From Bali, Indonesia, we sailed south to the northwest coast of Australia, the world’s only country that is also a continent. Broome, the northern boundary of Western Australia’s Eighty Mile Beach, is an appealing fusion of Aussie and Asian, rough and tumble outback and stylish resort. Still known for a mother of pearl industry (“pearling”) that began in the late 1800s, Broome now produces fine quality cultured pearls as well. Some of the original corrugated metal buildings with peaked roofs in Chinatown now house coffee shops and boutiques.
Our tour around the Broome region started with a drive from the pier to Gantheaume Point which has the world’s highest concentration of extant dinosaur footprints. Estimated to be more than 130 million years old, these footprints were first discovered in 1935 at the base of the Gantheaume Point cliffs and in the surrounding coastline. The footprints can only be viewed at low tide; a good level of mobility and sturdy shoes are required in order to walk along the slippery, steep rocks to see the footprints. A plaster cast of the tracks has been embedded at the top of the cliff for anyone who visits during high tide or does not wish to walk on the rocks. After seeing the Cast footprint, we ventured down to the mudflats to explore for the real “deal” with our guide.
Gantheaume Point is a promontory that encompasses a stretch of white sandy beach as well as a red rock cliff face overlooking the turquoise waters of the Indian Ocean, about a ten minute drive from the town centre of Broome. The Gantheaume Point beach area adjoins Cable Beach and is a popular meeting place on the weekend for locals to gather with family and friends. The spectacular views from the cliff section of Gantheaume Point are down a short trail from the interpretive signage centre which showcases the history of the area. Heading past the interpretive signage there is a well worn track which leads to a cast of dinosaur footprints, always a popular attraction with children. There are outcrops of Broome Sandstone, deposited in shallow water in this area in the Early Cretaceous period, about 130 million years ago. Footprints from dinosaurs of that time, and plant fossils, are preserved in the sandstone. At very low tide, dinosaur footprints can be seen about 30 meters (98 feet) out to sea. – Sources: Australiasnorthwest.com and Wikipedia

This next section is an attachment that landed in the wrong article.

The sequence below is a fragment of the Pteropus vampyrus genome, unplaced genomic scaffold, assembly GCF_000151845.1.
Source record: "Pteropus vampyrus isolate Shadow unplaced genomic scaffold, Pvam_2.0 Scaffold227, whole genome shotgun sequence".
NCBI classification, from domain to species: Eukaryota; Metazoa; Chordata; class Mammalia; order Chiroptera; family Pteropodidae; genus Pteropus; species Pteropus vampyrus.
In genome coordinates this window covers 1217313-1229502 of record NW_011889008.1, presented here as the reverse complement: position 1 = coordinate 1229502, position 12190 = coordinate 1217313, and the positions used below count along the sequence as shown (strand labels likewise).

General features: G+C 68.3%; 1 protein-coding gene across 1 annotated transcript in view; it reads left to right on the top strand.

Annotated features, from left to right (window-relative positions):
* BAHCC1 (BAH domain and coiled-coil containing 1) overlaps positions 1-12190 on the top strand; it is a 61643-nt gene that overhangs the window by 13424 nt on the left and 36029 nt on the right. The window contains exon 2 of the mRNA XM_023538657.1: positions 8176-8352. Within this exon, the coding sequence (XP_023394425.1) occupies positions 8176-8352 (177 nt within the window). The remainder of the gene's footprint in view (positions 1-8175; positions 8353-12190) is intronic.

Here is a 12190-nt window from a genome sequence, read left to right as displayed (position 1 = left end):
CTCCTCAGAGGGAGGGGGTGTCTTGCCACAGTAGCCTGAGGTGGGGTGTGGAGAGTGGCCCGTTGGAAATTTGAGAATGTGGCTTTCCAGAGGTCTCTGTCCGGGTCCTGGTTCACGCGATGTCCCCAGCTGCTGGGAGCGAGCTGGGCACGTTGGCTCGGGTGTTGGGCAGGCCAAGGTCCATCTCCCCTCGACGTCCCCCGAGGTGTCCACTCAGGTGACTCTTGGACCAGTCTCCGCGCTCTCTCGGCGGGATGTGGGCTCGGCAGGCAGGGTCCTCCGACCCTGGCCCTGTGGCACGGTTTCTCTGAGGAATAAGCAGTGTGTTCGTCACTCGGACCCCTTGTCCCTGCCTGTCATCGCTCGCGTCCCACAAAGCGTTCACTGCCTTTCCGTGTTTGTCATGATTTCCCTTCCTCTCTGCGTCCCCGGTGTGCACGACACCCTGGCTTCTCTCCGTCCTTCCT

Our guide was Bart Pilgram, a Yawuru man from the West Kimberley region of northwest Australia with a passion for telling the complete story of life in Broome. He was very generous with us and shared his Aboriginal and multicultural perspective, drawing on knowledge gained from living a saltwater lifestyle as well as professional training as a curator. He comes from a family of pearling workers (oyster shell and oyster pearl divers) and musicians. When we stopped for local refreshments at the Runway Bar & Restaurant in Broome’s Chinatown, he played the guitar while his sister accompanied him, singing local songs, including some written by their father. Bart started his company, Narlijia Tours, in 2015. Narlijia means ‘true for you’ in the Yawuru (Australian Aboriginal) language reflecting Bart’s wish to tell the ‘entire’ story sharing his Aboriginal and multicultural background.
Our tour was timed to coincide with the low tide which enabled our guide, Bart, to show us some dinosaur footprints that he had personally discovered recently and reported to the national registry; pictured is a footprint of a Theropod Dinosaur, a bipedal (two-legged), ancestrally carnivorous dinosaur that had comparatively small forelimbs and walked erect. Note that Theropods include the well known Tyrannosaurus rex, although the dionsaurs that roamed Gantheaume Point were much smaller. Also, today’s flying birds around the earth are descendants of the flying dinosaur cousins of the Theropods!